Minor features:

  • Adjust our TLS Diffie-Hellman parameters to match those used by
    Apache's mod_ssl.
  • Update to the February 1 2011 Maxmind GeoLite Country database.

Minor bugfixes:

  • Check for and reject overly long directory certificates and
    directory tokens before they have a chance to hit any assertions.
    Bugfix on 0.2.1.28. Found by "doorss".
  • Bring the logic that gathers routerinfos and assesses the
    acceptability of circuits into line. This prevents a Tor OP from
    getting locked in a cycle of choosing its local OR as an exit for a
    path (due to a .exit request) and then rejecting the circuit because
    its OR is not listed yet. It also prevents Tor clients from using an
    OR running in the same instance as an exit (due to a .exit request)
    if the OR does not meet the same requirements expected of an OR
    running elsewhere. Fixes bug 1859; bugfix on 0.1.0.1-rc.

Packaging changes:

  • Stop shipping the Tor specs files and development proposal documents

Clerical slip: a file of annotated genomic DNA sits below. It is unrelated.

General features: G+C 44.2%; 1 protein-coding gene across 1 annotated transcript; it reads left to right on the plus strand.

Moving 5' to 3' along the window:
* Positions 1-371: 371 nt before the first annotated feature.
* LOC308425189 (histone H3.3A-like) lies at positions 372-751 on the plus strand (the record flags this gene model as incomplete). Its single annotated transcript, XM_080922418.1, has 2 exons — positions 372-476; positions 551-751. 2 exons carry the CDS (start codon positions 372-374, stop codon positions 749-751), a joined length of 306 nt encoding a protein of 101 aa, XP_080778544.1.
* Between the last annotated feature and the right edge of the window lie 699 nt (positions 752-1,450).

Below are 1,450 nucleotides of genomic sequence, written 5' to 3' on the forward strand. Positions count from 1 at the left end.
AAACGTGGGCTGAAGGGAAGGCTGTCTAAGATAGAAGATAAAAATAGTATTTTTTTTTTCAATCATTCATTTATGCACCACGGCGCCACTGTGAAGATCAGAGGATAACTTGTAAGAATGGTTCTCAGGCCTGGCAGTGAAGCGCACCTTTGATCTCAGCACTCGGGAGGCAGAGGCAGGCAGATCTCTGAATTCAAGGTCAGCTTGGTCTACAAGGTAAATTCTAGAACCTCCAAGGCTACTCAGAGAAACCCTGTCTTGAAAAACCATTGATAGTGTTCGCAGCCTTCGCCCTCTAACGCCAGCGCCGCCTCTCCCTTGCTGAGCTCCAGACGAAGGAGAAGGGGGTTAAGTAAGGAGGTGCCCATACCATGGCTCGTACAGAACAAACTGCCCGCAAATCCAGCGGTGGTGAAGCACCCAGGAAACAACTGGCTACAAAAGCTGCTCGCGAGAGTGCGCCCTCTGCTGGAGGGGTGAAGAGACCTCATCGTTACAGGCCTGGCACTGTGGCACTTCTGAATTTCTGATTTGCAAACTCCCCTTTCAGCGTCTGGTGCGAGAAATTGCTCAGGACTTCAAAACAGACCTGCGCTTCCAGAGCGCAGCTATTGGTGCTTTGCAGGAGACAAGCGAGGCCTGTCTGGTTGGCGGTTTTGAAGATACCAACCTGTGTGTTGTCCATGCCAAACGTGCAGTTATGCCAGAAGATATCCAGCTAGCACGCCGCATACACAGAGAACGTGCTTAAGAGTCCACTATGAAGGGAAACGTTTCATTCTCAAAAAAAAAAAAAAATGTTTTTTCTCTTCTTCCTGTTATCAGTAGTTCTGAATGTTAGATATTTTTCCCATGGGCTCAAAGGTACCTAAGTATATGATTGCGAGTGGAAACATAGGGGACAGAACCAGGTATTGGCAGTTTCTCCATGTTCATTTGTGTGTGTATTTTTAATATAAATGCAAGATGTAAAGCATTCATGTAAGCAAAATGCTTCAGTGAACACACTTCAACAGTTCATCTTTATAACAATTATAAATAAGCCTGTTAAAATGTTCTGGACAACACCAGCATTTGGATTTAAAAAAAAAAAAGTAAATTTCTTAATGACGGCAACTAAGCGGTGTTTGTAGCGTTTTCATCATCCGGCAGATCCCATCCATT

in the tarball. They are now in a separate git repository at
    git://git.torproject.org/torspec.git
  • Do not include Git version tags as though they are SVN tags when
    generating a tarball from inside a repository that has switched
    between branches. Bugfix on 0.2.1.15-rc; fixes bug 2402.

London Internet Security & Privacy Workshop

We're helping to hold a mini "unconference" on Internet security and privacy in London. It is Monday night (March 7) from 6 to 9 PM at the Main College Building, Room 116, SOAS just off Russell Square. The goal is to create an environment where the attendees can share information and learn about security and privacy on the Internet. All attendees are encouraged to present or facilitate a session. If you're in the area and want to learn or share, please stop by!